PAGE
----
USB Audio Interfaces

A USB audio interface is a powerful external sound card that’s almost always used for high quality music recordings. More commercial users of PCs won’t need all the features and high quality sound ability of such a professional external sound card, even hardcore gamers. Gamers are more into video quality.

A USB audio interface is an external box of varying weights that plugs into a computer via a USB cable, there is only one driver available, and very high quality sound can be produced. The more expensive the USB audio interface the higher the quality of sound will be and the more features will be available. Of course, your computer better have a good amount of RAM and a dual core processor for the higher end cards or the sound quality is not going to be as good. These types of cards are usually reserved for professional sound engineers and professional musicians, however as costs have come down amateur musicians can also greatly benefit from owning their own external sound card at home.

These external sound cards allow for what’s called polyphony, meaning that playback of multiple voices or just a single voice. This sound can be heard through headphones or a monitor (amplifier). These “voices” and more commonly referred to as channels to engineers and musicians. The higher end the audio card the more channels and effects the musicians will have access to. Musicians can listen to playback through what’s called a DAC or digital to analog converter, this device converts digital information into sound. Again, these playbacks can be listened to through a pair of quality headphones or through the use of a monitor. Headphones are generally used by engineers during the tweaking process or recording, while the whole band can listen to playbacks through a monitor later.

ASIO stands for audio stream input output, most of the professional audio cards will have this capability. This will allow for multi-channel recording and playback as well as studio grade hi-fidelity sound. These input, outputs are accessed through a USB cable or firewire. A high level of sampling rates due to the power of the outputs and the hardware allow for excellent sound quality and an AD/DA converter or analog to digital/digital to analog feature allows the information to flow through the inputs and outputs.

This is what makes digital recording of music sound so clean and warm and true to life and has made digital recording the best way to record music in our modern era. In fact analog tape is rarely used anymore and many manufacturers have stopped making it altogether. Some purists will probably preserve this older method of recording however, as they see it as being more full and warm.

A lower end example of a decent USB 2.0 audio interface is the Tascam US-100. It’s perfect for the amateur musician and home recording, as it retails for just $70 dollars and is very easy to use. It’s made of a sturdy aluminum case construction and is basically plug and play. It is compatible with Windows or Mac without any software installation, which is a rarity. It comes with a ¼ inch instrument input and a 1/8 inch headphone jack output.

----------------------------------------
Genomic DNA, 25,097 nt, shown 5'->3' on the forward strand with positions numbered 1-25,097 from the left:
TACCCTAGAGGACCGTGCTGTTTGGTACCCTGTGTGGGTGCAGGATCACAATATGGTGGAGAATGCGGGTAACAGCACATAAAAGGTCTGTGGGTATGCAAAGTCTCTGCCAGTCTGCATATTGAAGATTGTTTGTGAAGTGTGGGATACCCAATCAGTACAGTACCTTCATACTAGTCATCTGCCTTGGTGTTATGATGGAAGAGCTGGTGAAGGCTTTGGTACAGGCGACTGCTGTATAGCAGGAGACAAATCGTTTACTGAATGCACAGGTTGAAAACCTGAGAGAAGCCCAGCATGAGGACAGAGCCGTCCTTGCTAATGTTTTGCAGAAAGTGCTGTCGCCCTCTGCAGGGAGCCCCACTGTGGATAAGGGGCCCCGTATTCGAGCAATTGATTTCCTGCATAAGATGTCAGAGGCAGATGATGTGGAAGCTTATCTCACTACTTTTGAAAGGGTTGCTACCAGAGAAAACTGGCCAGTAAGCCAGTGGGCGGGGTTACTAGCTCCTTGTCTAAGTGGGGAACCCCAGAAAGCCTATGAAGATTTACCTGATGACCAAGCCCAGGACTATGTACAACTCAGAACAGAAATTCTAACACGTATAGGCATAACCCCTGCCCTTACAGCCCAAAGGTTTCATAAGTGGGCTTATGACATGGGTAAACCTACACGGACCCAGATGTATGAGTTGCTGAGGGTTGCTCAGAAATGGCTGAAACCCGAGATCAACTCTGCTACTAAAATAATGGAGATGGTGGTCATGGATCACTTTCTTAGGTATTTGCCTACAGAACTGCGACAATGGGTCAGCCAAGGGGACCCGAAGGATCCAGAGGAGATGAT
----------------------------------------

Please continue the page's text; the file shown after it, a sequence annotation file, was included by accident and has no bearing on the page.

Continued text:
E-Mu makes a more middle of the road USB audio interface, it’s 0202 model retails for around $129.00 dollars. It features 24 bit sound at 192 KHz. It has two preamps and a MIDI controller for keyboards, along with a basic array of MIDI sounds like a Hammond B-3 organ. It’s software is easy to use and it is also good for the novice musician. The recommended PC requirements for this device are 2GB of RAM and a 2GHz dual core processor. This device works with both Sony ACID and Apple Garage Band software as well making it versatile and desirable.

If you’re looking for something a little more pro, Cakewalk makes quite a few top of the line professional USB audio interfaces. The UA-101 10 x 10 Audio & MIDI Interface retails for about $500 dollars. All throughput is very fast and it features 10 full channels. It also has an analog limiter to avoid clipping; and it is Mac and Windows compatible. Additional equipment for the pro engineer would include things like a USB cable, an AC adapter, headphones, a monitor, and a MIDI controller.

There are plenty of USB audio interface options to choose from making them perfect for professional sound engineers and amateur musicians alike. Look around and you’re sure to find the perfect model for you.

This USB Audio Interfaces Review is Written/Updated on Apr 22nd, 2011 and filed under Computer Hardware. Both comments and pings are currently closed.

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